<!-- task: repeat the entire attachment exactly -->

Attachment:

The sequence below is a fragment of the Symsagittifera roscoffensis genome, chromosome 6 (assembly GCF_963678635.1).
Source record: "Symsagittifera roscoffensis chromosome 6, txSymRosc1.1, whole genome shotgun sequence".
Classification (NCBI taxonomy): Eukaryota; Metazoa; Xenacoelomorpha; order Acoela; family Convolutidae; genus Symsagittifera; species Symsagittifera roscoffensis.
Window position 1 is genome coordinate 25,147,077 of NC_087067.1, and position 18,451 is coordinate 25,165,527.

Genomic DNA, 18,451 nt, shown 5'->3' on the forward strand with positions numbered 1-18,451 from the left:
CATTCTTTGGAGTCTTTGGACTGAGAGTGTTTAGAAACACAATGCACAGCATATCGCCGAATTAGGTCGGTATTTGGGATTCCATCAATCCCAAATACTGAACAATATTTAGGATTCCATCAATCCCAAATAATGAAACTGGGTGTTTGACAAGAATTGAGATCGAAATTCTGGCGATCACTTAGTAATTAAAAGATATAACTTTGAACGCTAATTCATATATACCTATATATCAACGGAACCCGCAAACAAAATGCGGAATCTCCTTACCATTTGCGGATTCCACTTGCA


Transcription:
The sequence below is a fragment of the Symsagittifera roscoffensis genome, chromosome 6 (assembly GCF_963678635.1).
Source record: "Symsagittifera roscoffensis chromosome 6, txSymRosc1.1, whole genome shotgun sequence".
Classification (NCBI taxonomy): Eukaryota; Metazoa; Xenacoelomorpha; order Acoela; family Convolutidae; genus Symsagittifera; species Symsagittifera roscoffensis.
Window position 1 is genome coordinate 25,147,077 of NC_087067.1, and position 18,451 is coordinate 25,165,527.

Genomic DNA, 18,451 nt, shown 5'->3' on the forward strand with positions numbered 1-18,451 from the left:
CATTCTTTGGAGTCTTTGGACTGAGAGTGTTTAGAAACACAATGCACAGCATATCGCCGAATTAGGTCGGTATTTGGGATTCCATCAATCCCAAATACTGAACAATATTTAGGATTCCATCAATCCCAAATAATGAAACTGGGTGTTTGACAAGAATTGAGATCGAAATTCTGGCGATCACTTAGTAATTAAAAGATATAACTTTGAACGCTAATTCATATATACCTATATATCAACGGAACCCGCAAACAAAATGCGGAATCTCCTTACCATTTGCGGATTCCACTTGCA